Black Portraiture[s] kicked off on Oct. 13 with a keynote address from M. NourbeSe Philip on the denial of Black artists in culture and history — in both concerted and incidental ways.
In partnership with Agnes Etherington Art Centre, Wedge Curatorial Projects launched a three-day conference which discusses blackness as absented presence in art and history. This year’s conference, titled Absent/ed Presence, is the first to be hosted in Canada. It was spearheaded by Philip, who discussed her own experience with erasure, and delivered her keynote online.
Philip, who earlier this year won World Literature Today’s 21 Books for the 21st Century award, spoke to attendees of the seminar about her experience with an Italian media outlet, Benway Series.
Her book-length poem, Zong!, was translated and published by the publication without her knowledge.
Zong! archives the eighteenth-century court case regarding the drowning of 150 slaves by the captain of the slave trading ship on route to Jamaica from Africa.
“When we think about being absented or being present, it’s not only about being there or not being there,” Philip said. “But it’s also about being—about existing.”
Philip recalled being perplexed while researching the case prior to writing the book. How is it possible, she wondered, that the murder of 150 humans can be reduced to a two-page report? It was therefore important that the details remain accurately depicted in Zong!. The book, in Philip’s words, “provides a place where something more than justice restores me and restores those who take part in it.”
Philip called out The Canada Council of The Arts for a lack of policies that protect the works of Black authors. According to Benway Series’ website, “the publication was made possible thanks to the support of the Canada Council for the Arts.”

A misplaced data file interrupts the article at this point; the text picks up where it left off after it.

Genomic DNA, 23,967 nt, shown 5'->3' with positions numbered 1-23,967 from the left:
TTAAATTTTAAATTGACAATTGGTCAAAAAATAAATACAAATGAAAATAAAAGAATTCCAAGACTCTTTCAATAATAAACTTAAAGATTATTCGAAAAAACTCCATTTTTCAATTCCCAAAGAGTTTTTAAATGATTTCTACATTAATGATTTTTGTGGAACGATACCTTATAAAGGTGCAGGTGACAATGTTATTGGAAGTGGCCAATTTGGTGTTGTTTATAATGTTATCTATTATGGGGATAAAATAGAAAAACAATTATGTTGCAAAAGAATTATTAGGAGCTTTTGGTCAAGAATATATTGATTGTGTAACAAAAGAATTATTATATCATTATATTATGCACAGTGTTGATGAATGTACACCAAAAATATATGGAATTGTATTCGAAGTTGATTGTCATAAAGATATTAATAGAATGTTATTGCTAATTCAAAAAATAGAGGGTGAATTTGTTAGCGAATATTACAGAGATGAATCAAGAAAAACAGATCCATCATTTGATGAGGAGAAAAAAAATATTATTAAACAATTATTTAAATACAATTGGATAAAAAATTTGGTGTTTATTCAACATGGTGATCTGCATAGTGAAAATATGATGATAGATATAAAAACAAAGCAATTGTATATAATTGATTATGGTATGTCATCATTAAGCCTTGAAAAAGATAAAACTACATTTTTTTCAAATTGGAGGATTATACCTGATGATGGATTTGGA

“I asked for the work to be destroyed in June this year when I first heard about it,” she said. “No one has listened until Sept. 1 when I threatened that I would go public with my concerns.”
The issue with Black art being re-written by Italian media is that the translation is not the same and messages become misconstrued.
‘It desecrates the memory of the ancestors,” Philip said.
Another problem Philip had with this particular unpermitted republishing of her work is that Benway Series is usually a bilingual press. She raised the question of why all their works are bilingual editions except for Zong!.
“In other words, Italians would only see the Italian version,” Philip said.
Although not every Black writer has encountered a situation like Philip’s with Benway Series, the problem of continual erasure is one that younger artists like poet Lydia Collins must keep in the back of their minds.
“Much of my fear around my work ending up in the wrong hands is what led me to become a self-publishing artist,” Collins said. “It brings me a sense of peace knowing that my project teams are Black.”
Collins, author of Angry Black Woman, believes in the sanctity of her work, however. She describes Blackness and its history as the foundation of her art.
“It is embedded into the very fabric of my creations and that will always be the truth, no matter who comes in contact with my work,” Collins said. “That truth can never be altered.”
With almost 1,000 signatures on an online petition, Philip still awaits the destruction of the unauthorized translation of Zong! by Benway Series.
Black Portraiture[s] runs until Oct.16 and is free for the public. Guests can now sign up for the virtual conferences and join in the discussion.